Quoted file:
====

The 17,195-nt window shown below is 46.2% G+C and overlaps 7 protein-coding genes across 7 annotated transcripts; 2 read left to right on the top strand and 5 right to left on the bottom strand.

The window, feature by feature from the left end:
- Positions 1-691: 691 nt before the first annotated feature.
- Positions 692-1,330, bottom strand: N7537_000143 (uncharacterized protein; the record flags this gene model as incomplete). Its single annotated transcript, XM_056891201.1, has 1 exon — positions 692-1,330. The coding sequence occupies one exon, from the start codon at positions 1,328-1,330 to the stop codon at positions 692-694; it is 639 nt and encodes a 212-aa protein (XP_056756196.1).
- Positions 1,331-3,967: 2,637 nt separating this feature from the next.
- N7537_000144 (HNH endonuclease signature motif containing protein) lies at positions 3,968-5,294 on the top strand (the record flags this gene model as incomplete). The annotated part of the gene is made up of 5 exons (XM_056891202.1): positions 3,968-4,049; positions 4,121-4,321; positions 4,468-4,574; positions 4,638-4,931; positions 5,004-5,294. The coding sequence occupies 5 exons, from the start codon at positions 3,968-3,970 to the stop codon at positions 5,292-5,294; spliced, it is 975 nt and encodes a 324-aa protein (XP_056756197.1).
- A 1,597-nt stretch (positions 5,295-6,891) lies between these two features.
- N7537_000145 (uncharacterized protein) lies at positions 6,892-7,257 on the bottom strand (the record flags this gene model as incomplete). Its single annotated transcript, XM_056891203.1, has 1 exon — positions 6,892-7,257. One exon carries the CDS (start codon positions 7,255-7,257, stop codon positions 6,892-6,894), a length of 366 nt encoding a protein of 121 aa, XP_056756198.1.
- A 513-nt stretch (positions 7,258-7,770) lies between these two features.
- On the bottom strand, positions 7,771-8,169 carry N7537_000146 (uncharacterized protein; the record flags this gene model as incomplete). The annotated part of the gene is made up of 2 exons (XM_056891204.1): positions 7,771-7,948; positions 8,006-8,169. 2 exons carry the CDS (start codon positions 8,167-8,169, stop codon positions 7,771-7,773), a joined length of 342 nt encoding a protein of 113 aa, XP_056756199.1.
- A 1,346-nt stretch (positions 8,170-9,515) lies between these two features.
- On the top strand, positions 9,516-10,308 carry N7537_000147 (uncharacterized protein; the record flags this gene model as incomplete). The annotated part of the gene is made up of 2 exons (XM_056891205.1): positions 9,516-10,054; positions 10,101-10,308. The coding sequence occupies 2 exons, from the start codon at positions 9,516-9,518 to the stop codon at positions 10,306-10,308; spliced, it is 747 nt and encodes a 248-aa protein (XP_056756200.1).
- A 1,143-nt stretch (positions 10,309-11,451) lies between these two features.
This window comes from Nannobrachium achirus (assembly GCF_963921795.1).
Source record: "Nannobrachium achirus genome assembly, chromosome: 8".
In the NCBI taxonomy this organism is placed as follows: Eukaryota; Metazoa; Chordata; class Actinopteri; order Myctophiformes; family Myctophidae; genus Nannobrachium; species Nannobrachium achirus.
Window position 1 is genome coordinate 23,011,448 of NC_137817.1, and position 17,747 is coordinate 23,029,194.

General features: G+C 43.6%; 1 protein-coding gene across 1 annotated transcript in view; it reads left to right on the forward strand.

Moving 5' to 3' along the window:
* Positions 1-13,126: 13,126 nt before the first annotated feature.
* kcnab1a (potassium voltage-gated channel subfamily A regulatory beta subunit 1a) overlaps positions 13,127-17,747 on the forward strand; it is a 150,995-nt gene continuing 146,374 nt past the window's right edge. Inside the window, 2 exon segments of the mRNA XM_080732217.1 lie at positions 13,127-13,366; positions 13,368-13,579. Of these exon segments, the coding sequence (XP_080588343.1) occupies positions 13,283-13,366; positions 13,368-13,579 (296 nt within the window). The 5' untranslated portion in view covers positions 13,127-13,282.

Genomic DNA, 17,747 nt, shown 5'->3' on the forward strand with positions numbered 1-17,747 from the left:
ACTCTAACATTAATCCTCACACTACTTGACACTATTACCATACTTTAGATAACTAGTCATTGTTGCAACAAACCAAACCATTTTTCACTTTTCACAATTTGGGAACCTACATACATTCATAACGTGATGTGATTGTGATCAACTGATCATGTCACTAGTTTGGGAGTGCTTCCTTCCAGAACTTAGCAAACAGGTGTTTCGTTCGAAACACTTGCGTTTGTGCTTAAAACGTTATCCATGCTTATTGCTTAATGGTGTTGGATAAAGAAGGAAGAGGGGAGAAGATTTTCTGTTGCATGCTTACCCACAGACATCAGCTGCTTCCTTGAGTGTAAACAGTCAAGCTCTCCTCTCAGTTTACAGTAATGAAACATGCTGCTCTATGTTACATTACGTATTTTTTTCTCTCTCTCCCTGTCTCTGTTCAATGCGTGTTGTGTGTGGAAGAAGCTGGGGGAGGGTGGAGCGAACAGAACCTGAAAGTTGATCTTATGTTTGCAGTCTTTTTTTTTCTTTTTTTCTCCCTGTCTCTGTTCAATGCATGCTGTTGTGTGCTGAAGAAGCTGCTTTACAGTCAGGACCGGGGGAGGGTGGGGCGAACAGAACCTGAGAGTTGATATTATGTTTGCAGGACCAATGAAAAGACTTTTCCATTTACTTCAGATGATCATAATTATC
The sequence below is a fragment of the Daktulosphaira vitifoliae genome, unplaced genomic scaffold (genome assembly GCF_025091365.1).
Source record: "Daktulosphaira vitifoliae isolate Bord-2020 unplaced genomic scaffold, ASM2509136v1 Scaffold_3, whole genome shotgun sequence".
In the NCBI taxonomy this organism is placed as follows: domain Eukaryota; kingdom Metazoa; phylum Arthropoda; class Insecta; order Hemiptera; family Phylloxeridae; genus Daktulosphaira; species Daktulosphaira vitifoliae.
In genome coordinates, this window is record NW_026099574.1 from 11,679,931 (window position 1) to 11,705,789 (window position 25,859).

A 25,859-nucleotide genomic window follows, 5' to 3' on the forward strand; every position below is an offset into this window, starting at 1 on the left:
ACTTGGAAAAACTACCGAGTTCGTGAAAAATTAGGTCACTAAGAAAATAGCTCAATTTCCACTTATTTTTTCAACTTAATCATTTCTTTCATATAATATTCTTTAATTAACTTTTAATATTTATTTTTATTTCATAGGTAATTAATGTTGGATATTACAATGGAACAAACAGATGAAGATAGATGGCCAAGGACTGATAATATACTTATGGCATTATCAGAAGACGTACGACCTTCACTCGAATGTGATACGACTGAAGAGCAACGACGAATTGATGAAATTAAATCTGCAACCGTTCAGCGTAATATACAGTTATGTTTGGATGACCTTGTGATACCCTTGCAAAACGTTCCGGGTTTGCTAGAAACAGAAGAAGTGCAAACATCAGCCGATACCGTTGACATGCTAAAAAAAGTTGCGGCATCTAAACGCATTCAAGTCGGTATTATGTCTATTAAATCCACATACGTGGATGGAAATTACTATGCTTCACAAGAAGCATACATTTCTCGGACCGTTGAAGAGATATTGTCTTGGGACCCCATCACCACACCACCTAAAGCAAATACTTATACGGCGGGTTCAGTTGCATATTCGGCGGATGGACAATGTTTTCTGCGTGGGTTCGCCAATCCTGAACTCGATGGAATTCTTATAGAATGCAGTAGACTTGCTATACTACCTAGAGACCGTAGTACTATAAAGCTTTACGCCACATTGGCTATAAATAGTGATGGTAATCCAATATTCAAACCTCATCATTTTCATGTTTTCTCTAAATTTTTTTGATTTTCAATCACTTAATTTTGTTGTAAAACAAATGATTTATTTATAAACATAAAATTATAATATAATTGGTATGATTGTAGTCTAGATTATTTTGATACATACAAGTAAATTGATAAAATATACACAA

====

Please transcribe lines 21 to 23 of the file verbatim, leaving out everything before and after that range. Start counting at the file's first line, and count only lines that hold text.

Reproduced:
* kcnab1a (potassium voltage-gated channel subfamily A regulatory beta subunit 1a) overlaps positions 13,127-17,747 on the forward strand; it is a 150,995-nt gene continuing 146,374 nt past the window's right edge. Inside the window, 2 exon segments of the mRNA XM_080732217.1 lie at positions 13,127-13,366; positions 13,368-13,579. Of these exon segments, the coding sequence (XP_080588343.1) occupies positions 13,283-13,366; positions 13,368-13,579 (296 nt within the window). The 5' untranslated portion in view covers positions 13,127-13,282.

Genomic DNA, 17,747 nt, shown 5'->3' on the forward strand with positions numbered 1-17,747 from the left:
ACTCTAACATTAATCCTCACACTACTTGACACTATTACCATACTTTAGATAACTAGTCATTGTTGCAACAAACCAAACCATTTTTCACTTTTCACAATTTGGGAACCTACATACATTCATAACGTGATGTGATTGTGATCAACTGATCATGTCACTAGTTTGGGAGTGCTTCCTTCCAGAACTTAGCAAACAGGTGTTTCGTTCGAAACACTTGCGTTTGTGCTTAAAACGTTATCCATGCTTATTGCTTAATGGTGTTGGATAAAGAAGGAAGAGGGGAGAAGATTTTCTGTTGCATGCTTACCCACAGACATCAGCTGCTTCCTTGAGTGTAAACAGTCAAGCTCTCCTCTCAGTTTACAGTAATGAAACATGCTGCTCTATGTTACATTACGTATTTTTTTCTCTCTCTCCCTGTCTCTGTTCAATGCGTGTTGTGTGTGGAAGAAGCTGGGGGAGGGTGGAGCGAACAGAACCTGAAAGTTGATCTTATGTTTGCAGTCTTTTTTTTTCTTTTTTTCTCCCTGTCTCTGTTCAATGCATGCTGTTGTGTGCTGAAGAAGCTGCTTTACAGTCAGGACCGGGGGAGGGTGGGGCGAACAGAACCTGAGAGTTGATATTATGTTTGCAGGACCAATGAAAAGACTTTTCCATTTACTTCAGATGATCATAATTATC